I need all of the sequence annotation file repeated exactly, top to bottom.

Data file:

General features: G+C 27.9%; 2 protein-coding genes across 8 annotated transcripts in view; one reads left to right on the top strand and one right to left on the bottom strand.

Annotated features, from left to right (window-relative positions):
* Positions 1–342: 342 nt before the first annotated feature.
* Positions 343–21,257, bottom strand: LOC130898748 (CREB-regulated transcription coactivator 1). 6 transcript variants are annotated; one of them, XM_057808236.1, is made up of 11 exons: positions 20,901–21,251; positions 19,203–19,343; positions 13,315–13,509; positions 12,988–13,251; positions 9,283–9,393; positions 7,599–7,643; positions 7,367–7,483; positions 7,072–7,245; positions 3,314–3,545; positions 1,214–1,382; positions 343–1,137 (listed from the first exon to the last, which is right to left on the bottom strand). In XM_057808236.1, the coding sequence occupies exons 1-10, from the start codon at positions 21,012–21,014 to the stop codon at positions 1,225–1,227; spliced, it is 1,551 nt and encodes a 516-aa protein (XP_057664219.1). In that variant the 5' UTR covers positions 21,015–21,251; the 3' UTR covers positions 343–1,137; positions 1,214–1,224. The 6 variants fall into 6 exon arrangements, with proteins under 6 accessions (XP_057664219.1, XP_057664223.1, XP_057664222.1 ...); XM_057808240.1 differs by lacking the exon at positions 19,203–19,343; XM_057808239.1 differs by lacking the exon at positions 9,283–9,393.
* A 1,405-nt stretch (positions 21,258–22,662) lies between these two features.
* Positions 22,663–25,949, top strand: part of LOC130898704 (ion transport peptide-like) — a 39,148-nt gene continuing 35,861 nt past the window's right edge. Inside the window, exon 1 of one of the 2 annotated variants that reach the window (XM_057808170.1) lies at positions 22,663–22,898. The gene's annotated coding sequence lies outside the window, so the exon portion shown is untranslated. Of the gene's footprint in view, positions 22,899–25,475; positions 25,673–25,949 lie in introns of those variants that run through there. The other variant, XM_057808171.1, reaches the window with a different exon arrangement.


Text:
General features: G+C 27.9%; 2 protein-coding genes across 8 annotated transcripts in view; one reads left to right on the top strand and one right to left on the bottom strand.

Annotated features, from left to right (window-relative positions):
* Positions 1–342: 342 nt before the first annotated feature.
* Positions 343–21,257, bottom strand: LOC130898748 (CREB-regulated transcription coactivator 1). 6 transcript variants are annotated; one of them, XM_057808236.1, is made up of 11 exons: positions 20,901–21,251; positions 19,203–19,343; positions 13,315–13,509; positions 12,988–13,251; positions 9,283–9,393; positions 7,599–7,643; positions 7,367–7,483; positions 7,072–7,245; positions 3,314–3,545; positions 1,214–1,382; positions 343–1,137 (listed from the first exon to the last, which is right to left on the bottom strand). In XM_057808236.1, the coding sequence occupies exons 1-10, from the start codon at positions 21,012–21,014 to the stop codon at positions 1,225–1,227; spliced, it is 1,551 nt and encodes a 516-aa protein (XP_057664219.1). In that variant the 5' UTR covers positions 21,015–21,251; the 3' UTR covers positions 343–1,137; positions 1,214–1,224. The 6 variants fall into 6 exon arrangements, with proteins under 6 accessions (XP_057664219.1, XP_057664223.1, XP_057664222.1 ...); XM_057808240.1 differs by lacking the exon at positions 19,203–19,343; XM_057808239.1 differs by lacking the exon at positions 9,283–9,393.
* A 1,405-nt stretch (positions 21,258–22,662) lies between these two features.
* Positions 22,663–25,949, top strand: part of LOC130898704 (ion transport peptide-like) — a 39,148-nt gene continuing 35,861 nt past the window's right edge. Inside the window, exon 1 of one of the 2 annotated variants that reach the window (XM_057808170.1) lies at positions 22,663–22,898. The gene's annotated coding sequence lies outside the window, so the exon portion shown is untranslated. Of the gene's footprint in view, positions 22,899–25,475; positions 25,673–25,949 lie in introns of those variants that run through there. The other variant, XM_057808171.1, reaches the window with a different exon arrangement.